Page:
Review of Amy Grants’ “Icon” Album

BREATHEcast ReviewerMar 11, 2013 11:19 PM EDT

Amy Grant needs no introduction. Depending on how you look at it, she could either be Contemporary Christian music's (CCM) Apostle Paul or Judas Iscariot. She was essentially the first CCM artist to have secured two Billboard Hot 100 number one hits "The Next Time I Fall (with Peter Cetera)" and "Baby Baby."  She is the only CCM artist to have a five time platinum album (selling over five million copies). And she's the only artist to be able to still have a #1 record on Billboard's Christian chart since 1979 (Incidentally her first Christian #1 record was 1979's "Father Eyes" and her most recent was 2009's duet with Matthew West "Give This Christmas Away"). Many of her fans see her as CCM's Apostle Paul. Just like the Apostle Paul took the Gospel to the unreached Gentile heathens, Grant took her music to the hinterland of pop music exposing them to Christ. On the other hand, there are others who threw stones her way, seeing her as a modern day Judas who sold out her Gospel roots for greater wealth and fame.  Regardless of how you view Grant, she's left an indelible mark on both the secular and the religious markets. To help celebrate her iconic status in music, A&M Records has released a compilation collection of her hits simply entitled "Icon."

"Icon" is Grant's third compilation collection. Unlike her previous two, "Icon" does not contain any previously unreleased songs or remixes or live cuts. Further, it encapsulates a smaller sliver of Grants' career. All the songs here are garnered from Grant's heyday (1991 to 2003) when she was the reigning queen of the pop charts. Therefore out of the 11 cuts: four of them were lifted from her most successful "Hearts in Motion" (1991), one from "House of Love" (1994), four from "Behind the Eyes" (1998) and two from "Simple Things" (2003). The compilers behind this opus obviously spared very little thought in putting together this CD.  Instead of creatively selecting the tracks to be included, the songs that made it onto the disc are the most commercially successful singles. Thus, some of Grants more contemplative and Christian songs are not represented here. Yet, for those who would want to take a nostalgic stroll through the nineties, there's much to enjoy here.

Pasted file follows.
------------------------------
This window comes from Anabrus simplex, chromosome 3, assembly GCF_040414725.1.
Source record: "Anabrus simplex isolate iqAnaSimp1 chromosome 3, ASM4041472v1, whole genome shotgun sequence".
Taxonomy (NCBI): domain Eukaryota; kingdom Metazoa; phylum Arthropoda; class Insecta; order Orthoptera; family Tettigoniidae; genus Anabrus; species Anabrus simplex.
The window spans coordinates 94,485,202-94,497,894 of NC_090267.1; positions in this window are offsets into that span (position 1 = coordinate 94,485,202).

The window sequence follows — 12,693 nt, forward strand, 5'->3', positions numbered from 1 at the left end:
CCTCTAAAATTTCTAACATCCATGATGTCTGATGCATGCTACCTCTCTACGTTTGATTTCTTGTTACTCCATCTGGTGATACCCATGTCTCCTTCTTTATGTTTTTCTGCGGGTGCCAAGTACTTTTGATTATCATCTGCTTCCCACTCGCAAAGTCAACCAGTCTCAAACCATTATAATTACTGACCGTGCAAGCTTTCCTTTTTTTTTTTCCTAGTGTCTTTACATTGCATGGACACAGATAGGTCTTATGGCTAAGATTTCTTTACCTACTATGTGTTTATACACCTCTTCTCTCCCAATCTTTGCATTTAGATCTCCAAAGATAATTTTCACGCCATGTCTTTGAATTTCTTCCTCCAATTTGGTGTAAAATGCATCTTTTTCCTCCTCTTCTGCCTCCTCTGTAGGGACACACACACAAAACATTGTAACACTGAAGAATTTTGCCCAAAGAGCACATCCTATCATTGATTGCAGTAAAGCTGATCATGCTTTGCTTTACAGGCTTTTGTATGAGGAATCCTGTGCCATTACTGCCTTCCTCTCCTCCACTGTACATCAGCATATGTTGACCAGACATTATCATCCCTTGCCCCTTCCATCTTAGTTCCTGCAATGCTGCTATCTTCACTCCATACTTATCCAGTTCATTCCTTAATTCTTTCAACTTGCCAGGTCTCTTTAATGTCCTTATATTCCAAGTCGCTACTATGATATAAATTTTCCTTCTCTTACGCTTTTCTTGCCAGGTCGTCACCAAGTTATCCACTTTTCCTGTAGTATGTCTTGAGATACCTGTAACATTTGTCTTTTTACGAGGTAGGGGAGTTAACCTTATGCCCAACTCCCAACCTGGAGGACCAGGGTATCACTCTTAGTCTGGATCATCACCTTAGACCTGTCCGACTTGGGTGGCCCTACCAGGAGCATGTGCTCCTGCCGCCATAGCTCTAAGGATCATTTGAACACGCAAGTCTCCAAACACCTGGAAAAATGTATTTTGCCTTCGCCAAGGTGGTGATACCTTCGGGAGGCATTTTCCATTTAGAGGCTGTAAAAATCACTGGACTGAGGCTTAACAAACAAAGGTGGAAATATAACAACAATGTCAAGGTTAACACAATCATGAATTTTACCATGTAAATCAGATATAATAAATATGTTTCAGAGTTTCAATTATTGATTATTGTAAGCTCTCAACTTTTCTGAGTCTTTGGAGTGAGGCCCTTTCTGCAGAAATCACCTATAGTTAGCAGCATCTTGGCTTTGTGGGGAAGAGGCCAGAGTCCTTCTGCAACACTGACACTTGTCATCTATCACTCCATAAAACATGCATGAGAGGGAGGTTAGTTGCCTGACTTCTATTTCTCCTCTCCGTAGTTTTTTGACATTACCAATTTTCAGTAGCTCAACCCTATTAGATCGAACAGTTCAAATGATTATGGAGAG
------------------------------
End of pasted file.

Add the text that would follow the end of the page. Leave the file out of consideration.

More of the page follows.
The ball that started Grant rolling onto the red carpet of pop music was her 1991 blockbuster "Heart in Motion." An album that sold over 5 million copies, "Heart in Motion" was set in motion with the #1 hit "Baby Baby."  Inspired by her six-month old daughter Millie, "Baby Baby" is a piece of infectiously catchy pop that has a melody that cleaves on to you at first listen. Basking in the flurries of love is "Every Heartbeat." Rounding off the "Heart in Motion" album are two adult contemporary ballads "I Will Remember You" and "That's What Love Is." The former was revived after 9/11 and has since brought healing to many victims of the tragedy. Surprisingly, from her double platinum "House of Love" only the title cut is represented here. "House of Love" bears all the right check marks: gorgeous melody, a grooving flow and the perfect blend of voices between Grant and later her husband Vince Gill.

1998's "Behind the Eyes" is Grant's most secular album where the notion of Jesus is only hinted but never mentioned. "I Will be Your Friend" hints on Christ's friendship though on a cursory level it is more a song addressing human relationships. And the record is also darker in theme evidenced by the bluesy heartbreak of "Cry a River." Closing off "Icon" are two tracks from her most adult contemporary "Simple Things." The title cut "Simple Things" is a breezy fun lighthearted anthem about not taking the 'simple things" in life for granted. While "Happy" is as fluffy as the title suggests.  Though not representative of her artistic (and spiritual) best, "Icon" does capture Grant at her commercial best with most of her biggest hits here.



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